As we announced in a post back in January, we keep investigating the world of beverages that are distilled but without alcohol. Today we met with Roland Barics who started Nogins Virgin and Rumless as we still have many blunt questions about processes and ingredients.
We wanted to meet him as he conceives his beverages within the bar world. At Spiritsfully we believe in an inclusive bar world, we are thinking pleasure and sensory, gustatory feelings for adults. We think it is preferable to build a world with and not against. Being a mindful drinker is not being a former alcoholic (as if it was the case, I have the impression hanging out in bars would not be the best idea ever)! We believe the bar of the future will not be only alcoholic.
Anyway, long story short: we met with Roland and discussed many subjects and all in German, that’s why I am transcribing and translating only parts of our conversation…
Who are you, Roland except the distiller of NoGin?
I am coming from Hungary and i’m a cocktail educator based in Munich since 2004. As I wrote on my website mixkultur, I dedicated myself body and soul to gastronomy, and my greatest [professional] passion has always been the preparation of cocktails.
Which products did you recently put on the market?
- Münchener Kümmel (with alcohol)
- NoGin Virgin
Why are you making alcoholic and non alcoholic beverages?
As a cocktail teacher I always felt a little bummed by teaching classes not everyone could play and participate in. There is always the assumption that you do not drink, there must something wrong with you. But actually not! And this is what is getting interesting nowadays. It is more and more an accepted option.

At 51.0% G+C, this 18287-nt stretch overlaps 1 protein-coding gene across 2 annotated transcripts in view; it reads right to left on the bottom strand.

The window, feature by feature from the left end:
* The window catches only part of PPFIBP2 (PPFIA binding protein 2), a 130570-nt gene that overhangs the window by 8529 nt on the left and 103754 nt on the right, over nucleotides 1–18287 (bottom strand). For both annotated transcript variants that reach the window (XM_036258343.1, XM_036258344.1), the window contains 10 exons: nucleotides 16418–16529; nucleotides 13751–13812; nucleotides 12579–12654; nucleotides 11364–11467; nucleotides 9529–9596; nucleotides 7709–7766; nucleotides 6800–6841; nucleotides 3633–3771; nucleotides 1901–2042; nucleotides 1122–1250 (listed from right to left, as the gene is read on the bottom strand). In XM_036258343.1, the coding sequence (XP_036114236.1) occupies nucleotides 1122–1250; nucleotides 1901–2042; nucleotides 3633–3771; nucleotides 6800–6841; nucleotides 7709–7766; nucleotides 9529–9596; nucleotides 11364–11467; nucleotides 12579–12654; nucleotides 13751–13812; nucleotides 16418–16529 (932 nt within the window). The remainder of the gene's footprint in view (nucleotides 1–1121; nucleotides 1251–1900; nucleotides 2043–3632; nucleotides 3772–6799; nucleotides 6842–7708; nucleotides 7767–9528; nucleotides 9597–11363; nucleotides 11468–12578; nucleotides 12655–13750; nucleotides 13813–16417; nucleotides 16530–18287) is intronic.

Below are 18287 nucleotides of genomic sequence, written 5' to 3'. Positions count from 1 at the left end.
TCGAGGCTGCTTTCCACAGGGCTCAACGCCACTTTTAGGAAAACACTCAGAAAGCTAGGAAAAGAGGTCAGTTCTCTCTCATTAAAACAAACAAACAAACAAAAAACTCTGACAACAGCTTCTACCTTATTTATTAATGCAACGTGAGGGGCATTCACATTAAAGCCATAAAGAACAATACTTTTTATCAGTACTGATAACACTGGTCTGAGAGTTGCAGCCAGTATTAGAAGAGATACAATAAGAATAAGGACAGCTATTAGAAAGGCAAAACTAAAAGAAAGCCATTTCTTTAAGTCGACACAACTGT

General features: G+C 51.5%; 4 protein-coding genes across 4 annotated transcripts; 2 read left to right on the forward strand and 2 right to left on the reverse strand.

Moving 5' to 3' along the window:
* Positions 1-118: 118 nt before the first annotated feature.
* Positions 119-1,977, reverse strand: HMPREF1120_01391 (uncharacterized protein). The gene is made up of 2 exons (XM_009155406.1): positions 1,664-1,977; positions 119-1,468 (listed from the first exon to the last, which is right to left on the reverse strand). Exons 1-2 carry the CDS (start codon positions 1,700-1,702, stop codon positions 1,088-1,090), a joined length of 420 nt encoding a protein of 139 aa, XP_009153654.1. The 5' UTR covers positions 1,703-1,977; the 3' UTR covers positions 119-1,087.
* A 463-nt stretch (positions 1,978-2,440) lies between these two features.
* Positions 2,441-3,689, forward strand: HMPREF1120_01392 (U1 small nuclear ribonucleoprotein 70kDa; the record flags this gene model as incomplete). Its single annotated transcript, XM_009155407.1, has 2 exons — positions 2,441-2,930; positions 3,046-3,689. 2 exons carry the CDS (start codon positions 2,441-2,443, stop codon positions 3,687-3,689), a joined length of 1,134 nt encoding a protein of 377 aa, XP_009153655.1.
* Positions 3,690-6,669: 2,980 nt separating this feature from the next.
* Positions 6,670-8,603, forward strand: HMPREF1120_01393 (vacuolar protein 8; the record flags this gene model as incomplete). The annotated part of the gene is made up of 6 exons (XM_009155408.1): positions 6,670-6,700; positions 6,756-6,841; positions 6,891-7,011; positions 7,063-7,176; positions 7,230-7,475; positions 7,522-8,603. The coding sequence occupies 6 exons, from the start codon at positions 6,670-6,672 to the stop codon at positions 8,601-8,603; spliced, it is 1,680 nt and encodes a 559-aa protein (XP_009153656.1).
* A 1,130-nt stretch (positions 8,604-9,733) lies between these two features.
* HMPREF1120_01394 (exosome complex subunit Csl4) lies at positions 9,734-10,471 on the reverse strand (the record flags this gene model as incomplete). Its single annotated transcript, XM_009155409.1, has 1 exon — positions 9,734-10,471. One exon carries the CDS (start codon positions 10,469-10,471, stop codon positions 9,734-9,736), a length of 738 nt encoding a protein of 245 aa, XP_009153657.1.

How did it start?
The situation above and the fact that I always did my own gin, syrups and other cordials. It led me to go further and create my own alcohol products and brand. Moreover I started distilling more seriously in 2014 as I started offering education about « how to become a distiller ».
How do you become a non alcohol distiller?
Learning by doing for sure! For example for Nogin Virgin, we are talking about 80 attempts before I was satisfied with the recipe. And even more attempts after that until most of the people I was tasting the gin with were also happy. The process was complicated, the major challenge was to work without alcohol which is a flavour carrier. It allows to bring more aromas with fewer spices or ingredients in the first place. Removing the alcohol means intensifying the number and quantity of ingredients. With a non alcoholic products only the spices have to speak for themselves, without help or step stone of alcohol, so to say. This is the challenge. Moreover, in the absence of alcohol not all the characteristics of the spices can be kept, only the ones that are water soluble. The hydrolat contains the water soluble chemicals from the plant in other words.
I decided to work from the beginning on without alcohol. This is not that the alcohol is removed after distillation with a reverse osmosis process like other do.